Monday, April 28, 2008

Family ties and funeral food

My dear cousins are here, from Tennessee and Alabama. The last time I saw either of them was at their daddy's funeral, eight years ago. Their aunt (on their mother's side--not related to me) "went on" Friday night, at the age of 89. Most of her children and grandchildren live here, but I've never known them. Last night her daughter graciously welcomed the Scientist and me to her home, where the usual Southern "everybody bring food and sit around and eat and talk" funeral-related rituals were in progress. What a lovely family--I came away with a whole group of "kissin' cousins" (and yes, we did). Tonight is the visitation and tomorrow is the memorial service. My cousins are coming to stay at our house tomorrow night before flying home on Wednesday. Think we'll get any sleep?

Why does it take a funeral to get cousins together? There've been weddings, too, and new babies, but it seems a funeral is the only event that spurs everyone to travel. And as always, the laughter that comes from being together and sharing memories flows as freely as the tears.

Just for the record, there was not a scrap left of my broccoli salad.

3 c. broccoli florets, blanched with a little water in the microwave for three minutes then drained
15 pieces of very crisp bacon, crumbled
1/4 c. red onion, finely chopped
1/2 c. chopped pecans
2/3 c. raisins (I bet golden raisins would be good in this)

Toss these together and mix with this dressing:
2 T. sugar (or Splenda)
3 T. apple cider vinegar
1 c. mayonnaise

Don't save this for an occasion--share it with your loved ones any time.

Friday, April 25, 2008

The dread day approaches

OK, this is a rant, and will be something of a downer. Just let me get it off my chest, thanks. This post struck a nerve. (I did thank Jan for "getting it", which many people do not.)

Mother's Day is fast approaching. Mother's Day is not fun for everybody. In fact, it is so fraught with baggage I wonder whether it's much fun for anybody. Pastors, if you must mention it (and I realize you must), please don't make a huge to-do over it. My mother died in early May, and the very next Sunday was Mother's Day. That was 17 years ago, but every Mother's Day I relive it.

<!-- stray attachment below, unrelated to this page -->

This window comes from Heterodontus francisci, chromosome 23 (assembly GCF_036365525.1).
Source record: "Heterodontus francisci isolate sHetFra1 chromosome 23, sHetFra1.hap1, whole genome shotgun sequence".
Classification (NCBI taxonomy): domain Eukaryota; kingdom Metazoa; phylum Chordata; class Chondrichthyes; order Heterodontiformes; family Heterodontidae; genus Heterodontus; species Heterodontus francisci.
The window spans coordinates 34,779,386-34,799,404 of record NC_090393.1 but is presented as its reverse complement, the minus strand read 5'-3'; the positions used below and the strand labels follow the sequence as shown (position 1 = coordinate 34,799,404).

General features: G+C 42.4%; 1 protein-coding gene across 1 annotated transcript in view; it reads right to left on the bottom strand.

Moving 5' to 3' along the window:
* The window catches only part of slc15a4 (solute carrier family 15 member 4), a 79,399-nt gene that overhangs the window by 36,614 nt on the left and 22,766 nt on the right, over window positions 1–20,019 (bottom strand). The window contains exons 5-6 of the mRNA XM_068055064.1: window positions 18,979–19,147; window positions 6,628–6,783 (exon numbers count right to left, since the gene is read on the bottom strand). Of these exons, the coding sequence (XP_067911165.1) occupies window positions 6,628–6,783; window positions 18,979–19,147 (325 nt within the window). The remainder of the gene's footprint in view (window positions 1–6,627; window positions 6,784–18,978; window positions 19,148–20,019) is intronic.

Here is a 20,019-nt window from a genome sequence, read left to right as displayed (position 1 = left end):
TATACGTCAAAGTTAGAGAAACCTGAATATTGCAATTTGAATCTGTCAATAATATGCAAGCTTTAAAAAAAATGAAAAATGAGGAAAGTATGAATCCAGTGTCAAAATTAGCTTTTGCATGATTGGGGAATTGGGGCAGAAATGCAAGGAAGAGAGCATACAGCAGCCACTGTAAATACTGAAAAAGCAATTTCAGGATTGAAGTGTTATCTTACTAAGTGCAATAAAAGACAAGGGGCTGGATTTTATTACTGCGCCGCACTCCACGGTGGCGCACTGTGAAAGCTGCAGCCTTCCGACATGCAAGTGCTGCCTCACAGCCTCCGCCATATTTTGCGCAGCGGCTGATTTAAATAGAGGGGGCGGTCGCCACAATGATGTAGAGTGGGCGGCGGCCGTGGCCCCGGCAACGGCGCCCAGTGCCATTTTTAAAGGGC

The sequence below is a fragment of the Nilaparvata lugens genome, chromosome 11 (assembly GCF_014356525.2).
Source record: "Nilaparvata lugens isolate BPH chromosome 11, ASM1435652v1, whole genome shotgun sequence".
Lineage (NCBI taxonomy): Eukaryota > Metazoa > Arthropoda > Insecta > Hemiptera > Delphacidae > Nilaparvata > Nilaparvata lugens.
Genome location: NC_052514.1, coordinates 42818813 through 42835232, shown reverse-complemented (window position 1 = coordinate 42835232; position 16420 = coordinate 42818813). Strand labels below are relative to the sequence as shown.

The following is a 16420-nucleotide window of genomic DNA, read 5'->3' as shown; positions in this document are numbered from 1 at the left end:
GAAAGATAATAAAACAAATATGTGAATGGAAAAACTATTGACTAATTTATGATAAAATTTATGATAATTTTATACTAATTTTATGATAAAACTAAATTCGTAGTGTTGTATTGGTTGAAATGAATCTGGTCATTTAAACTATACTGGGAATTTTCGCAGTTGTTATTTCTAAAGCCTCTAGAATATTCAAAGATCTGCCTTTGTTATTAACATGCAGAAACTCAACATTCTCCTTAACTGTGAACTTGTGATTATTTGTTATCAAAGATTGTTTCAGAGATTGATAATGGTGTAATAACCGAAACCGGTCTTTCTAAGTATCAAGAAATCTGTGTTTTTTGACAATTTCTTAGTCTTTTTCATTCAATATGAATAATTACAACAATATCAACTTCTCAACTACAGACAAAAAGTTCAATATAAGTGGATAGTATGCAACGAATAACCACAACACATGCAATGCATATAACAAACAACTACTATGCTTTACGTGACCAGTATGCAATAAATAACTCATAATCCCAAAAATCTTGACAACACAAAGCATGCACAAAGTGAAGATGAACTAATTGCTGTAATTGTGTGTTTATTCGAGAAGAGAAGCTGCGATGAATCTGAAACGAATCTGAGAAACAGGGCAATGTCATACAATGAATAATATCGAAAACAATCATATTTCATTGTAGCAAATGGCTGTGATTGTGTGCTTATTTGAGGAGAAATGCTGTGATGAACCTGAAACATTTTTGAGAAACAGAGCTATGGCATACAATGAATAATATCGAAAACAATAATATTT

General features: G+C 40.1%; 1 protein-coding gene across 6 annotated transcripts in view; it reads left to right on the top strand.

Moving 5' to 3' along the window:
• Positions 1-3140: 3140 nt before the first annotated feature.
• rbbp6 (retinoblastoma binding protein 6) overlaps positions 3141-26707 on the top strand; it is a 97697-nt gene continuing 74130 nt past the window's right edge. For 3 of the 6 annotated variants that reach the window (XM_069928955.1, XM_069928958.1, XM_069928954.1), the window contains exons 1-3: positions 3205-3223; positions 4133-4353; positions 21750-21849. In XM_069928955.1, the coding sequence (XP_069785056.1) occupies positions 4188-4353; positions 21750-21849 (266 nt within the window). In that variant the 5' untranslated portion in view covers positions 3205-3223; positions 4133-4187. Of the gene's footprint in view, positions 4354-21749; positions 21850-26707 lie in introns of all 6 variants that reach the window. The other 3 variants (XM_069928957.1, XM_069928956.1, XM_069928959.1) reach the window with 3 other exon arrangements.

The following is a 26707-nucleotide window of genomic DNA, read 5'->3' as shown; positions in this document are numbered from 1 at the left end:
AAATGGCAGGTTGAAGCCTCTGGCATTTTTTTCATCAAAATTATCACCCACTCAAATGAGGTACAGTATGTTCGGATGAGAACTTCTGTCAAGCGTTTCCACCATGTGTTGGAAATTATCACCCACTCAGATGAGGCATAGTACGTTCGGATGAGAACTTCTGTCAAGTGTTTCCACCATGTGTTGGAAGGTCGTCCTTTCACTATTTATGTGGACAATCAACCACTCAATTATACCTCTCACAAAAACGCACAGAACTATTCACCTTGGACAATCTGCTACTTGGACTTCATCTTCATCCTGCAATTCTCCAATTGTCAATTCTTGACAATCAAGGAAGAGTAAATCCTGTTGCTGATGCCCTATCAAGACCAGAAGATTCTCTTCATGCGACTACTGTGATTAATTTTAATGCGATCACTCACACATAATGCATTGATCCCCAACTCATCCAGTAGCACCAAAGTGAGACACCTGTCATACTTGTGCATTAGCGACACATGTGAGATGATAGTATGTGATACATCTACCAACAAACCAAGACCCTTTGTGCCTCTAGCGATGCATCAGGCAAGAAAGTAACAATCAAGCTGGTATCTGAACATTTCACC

Another thing: I have some lovely memories of my mother, but not everyone's memories are pleasant. Enough said.

And then of course, some of us never become mothers. If you feel you absolutely must hand out carnations at the door after church, please admonish your ushers not to do what once was done to me--an usher handed me a flower and GRABBED IT BACK upon realizing that I didn't have children.

Now, I'm reluctant to skip church just because it's Mother's Day, but if you look for me after the service you'll find me busying myself in the choir room or around the sanctuary until the flowerfest is over.

Well, I deal with Mother's Day every year, and--despite all this ranting--by now it's more of a minor annoyance than a major trauma. I bet you've already noticed that this year it falls on Pentecost. Now there's a good place to put our emphasis that day. My red shoes are ready!

Thursday, April 24, 2008

Back yard, April afternoon

The pansies we've enjoyed all winter are beginning to fade, but they aren't finished yet.

My supervisor, taking a break on the patio.

A "Red Sister" (cordyline terminalis) recovering nicely from frost damage.

Aunt Icy's day lilies (crinums, really) have found a new home in this bed, but they won't bloom until June. But this time next month...
...peach cobbler!

Friday, April 18, 2008

Friday Five: For Just 24 Hours

Poor RevHRod is wondering: